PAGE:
So between the Mesolithic and the beginning of the Bronze Age, I highly doubt that there were any significant population movements across the Eurasian Steppe.

A cursory glance at the archaeological record combined with the aDNA we have from that period supports the fact that before the Bronze Age, the Steppe wasn't the highway between Asia and Europe we tend to imagine it being.

So taking all that into account, why would we assume that M269 came from Siberia? I mean, even if hypothetically that scenario is possible, all the ancient DNA points towards an origin somewhere in Eastern Europe.

To add to that, what is easy to forget is that when you are pastoral you still need a place to store all your materials as well as a source of water/liquids, you cannot carry that around all day roaming on the steppes with your livestock. You are going to need a "base" one way or another.

This is why the introduction of wagon and wheels was so instrumental, as you could store all your belongings in a wagons. Now you can easily move considerable distances across dry teritories as you can take your water, milk, mead and whatnot with you.

It was a game changer to the point that the nearly the entire steppes became close to fully nomadic with practically no agriculture when a more stationary agropastoral lifestyle would've sufficed as was already practised before.

MitchellSince1893
05-29-2021, 10:10 PM
I was curious if camel domestication would solve the issue of traveling long distances over the Steppe between water sources, but from what I can gather camel domestication occurred too late to be a factor in this area i.e. ~2500 BC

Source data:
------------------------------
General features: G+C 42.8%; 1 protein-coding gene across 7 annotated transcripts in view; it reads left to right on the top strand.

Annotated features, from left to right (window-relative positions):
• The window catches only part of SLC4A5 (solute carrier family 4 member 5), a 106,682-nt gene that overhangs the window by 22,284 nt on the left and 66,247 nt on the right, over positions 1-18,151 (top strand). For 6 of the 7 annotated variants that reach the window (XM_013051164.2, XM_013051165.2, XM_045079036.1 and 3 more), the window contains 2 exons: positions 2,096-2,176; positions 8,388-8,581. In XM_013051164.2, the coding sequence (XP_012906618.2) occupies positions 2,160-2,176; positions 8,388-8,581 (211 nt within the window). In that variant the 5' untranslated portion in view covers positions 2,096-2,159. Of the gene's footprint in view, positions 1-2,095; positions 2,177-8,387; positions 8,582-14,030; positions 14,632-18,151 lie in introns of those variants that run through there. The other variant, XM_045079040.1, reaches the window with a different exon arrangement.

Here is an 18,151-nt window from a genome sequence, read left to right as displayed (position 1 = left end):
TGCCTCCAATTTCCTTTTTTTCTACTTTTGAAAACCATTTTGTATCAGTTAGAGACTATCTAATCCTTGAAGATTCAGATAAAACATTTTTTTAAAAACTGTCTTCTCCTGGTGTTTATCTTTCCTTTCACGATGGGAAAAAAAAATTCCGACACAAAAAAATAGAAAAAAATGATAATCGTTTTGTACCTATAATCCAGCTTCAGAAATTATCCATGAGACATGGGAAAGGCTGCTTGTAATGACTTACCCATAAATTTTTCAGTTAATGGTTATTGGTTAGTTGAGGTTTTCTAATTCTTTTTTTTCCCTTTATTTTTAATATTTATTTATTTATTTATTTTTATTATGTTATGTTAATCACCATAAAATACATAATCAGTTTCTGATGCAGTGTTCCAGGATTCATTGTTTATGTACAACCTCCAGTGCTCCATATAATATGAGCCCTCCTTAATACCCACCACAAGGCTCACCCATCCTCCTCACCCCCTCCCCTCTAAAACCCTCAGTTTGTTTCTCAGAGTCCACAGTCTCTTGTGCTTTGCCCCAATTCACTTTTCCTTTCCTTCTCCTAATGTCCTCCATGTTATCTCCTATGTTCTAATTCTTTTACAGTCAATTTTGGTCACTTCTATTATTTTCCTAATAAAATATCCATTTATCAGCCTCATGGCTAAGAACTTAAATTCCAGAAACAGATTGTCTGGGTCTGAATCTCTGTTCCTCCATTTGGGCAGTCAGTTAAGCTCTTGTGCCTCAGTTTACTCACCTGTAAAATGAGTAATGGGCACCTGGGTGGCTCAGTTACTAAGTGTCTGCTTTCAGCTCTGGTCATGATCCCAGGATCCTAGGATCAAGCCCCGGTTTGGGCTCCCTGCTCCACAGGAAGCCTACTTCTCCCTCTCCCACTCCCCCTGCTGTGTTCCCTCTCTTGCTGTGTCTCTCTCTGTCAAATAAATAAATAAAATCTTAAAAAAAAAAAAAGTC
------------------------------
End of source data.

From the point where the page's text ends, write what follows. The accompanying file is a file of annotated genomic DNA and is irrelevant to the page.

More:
TigerMW
05-30-2021, 04:35 PM
Let's take some of these points one by one rather than get lost in a barrage of thoughts that can be taken out of context or become convoluted.

Let's clarify what I said,

"I also think that early M269 forms, including prior to the full block formation, could have been roaming anywhere from Eastern Europe to Central Asia"

"What evidence do you have to say that variants of early R1b-M269 did not come out of Central Asia/Siberia* ?"

Does everyone recognize the R1b-M269 branch has about one hundred variants in the phylogenetic block?

If you switch to variants view you will see 96 variants in the R1b-L754>L389>P297>M269 branch.
https://www.familytreedna.com/public/y-dna-haplotree/R;name=R-M269

The R-M269 branch "formed" (using YF terminology) 96 variants prior to the the R-M269 MRCA.

When I said "including prior to the full block formation", I mean any individual that was of the lineage from the R-M269 formation to the R-M269 MRCA.

That's about 8000 years. That leaves consider time, let me re-emphasize *considerable time*, for individuals in this lineage to be found almost anywhere along the great Eurasian Steppes which cross from Central Asia to East Europe.

The R1b-L754>L389>P297>M73 lineage would have had the first few members of its block formation close to M269's time-wise and therefore likely geographically.

Does anyone disagree with the basic concept of a phlyogenetic block? or this branching above?

You will misunderstand me and take my words out of context if you disagree or don't understand the above concepts.

TigerMW
05-30-2021, 05:39 PM
Let's clarify what I said,

"I also think that early M269 forms, including prior to the full block formation, could have been roaming anywhere from Eastern Europe to Central Asia.”

I see I am wrong! I revise my statement to add “and Southwest Asia”. There was a lot happening from Southwest Asia to Central Asia and back so I wouldn’t rule that out either. It is not huge leap from there to the Pontic Steppes on either side of the Caspian Sea.

ChrisR
05-31-2021, 08:45 AM
About 95% of all R1b in modern Europe is of the haplogroup R1b-M269>L23>L51>P310>L151. P312 and U106 descend from L151.
I'm interested if this is based on a statistical analysis based on equally distributed samples in Europe? Sharing/publishing details seems important, as the percentage is telling a lot about the importance of L151.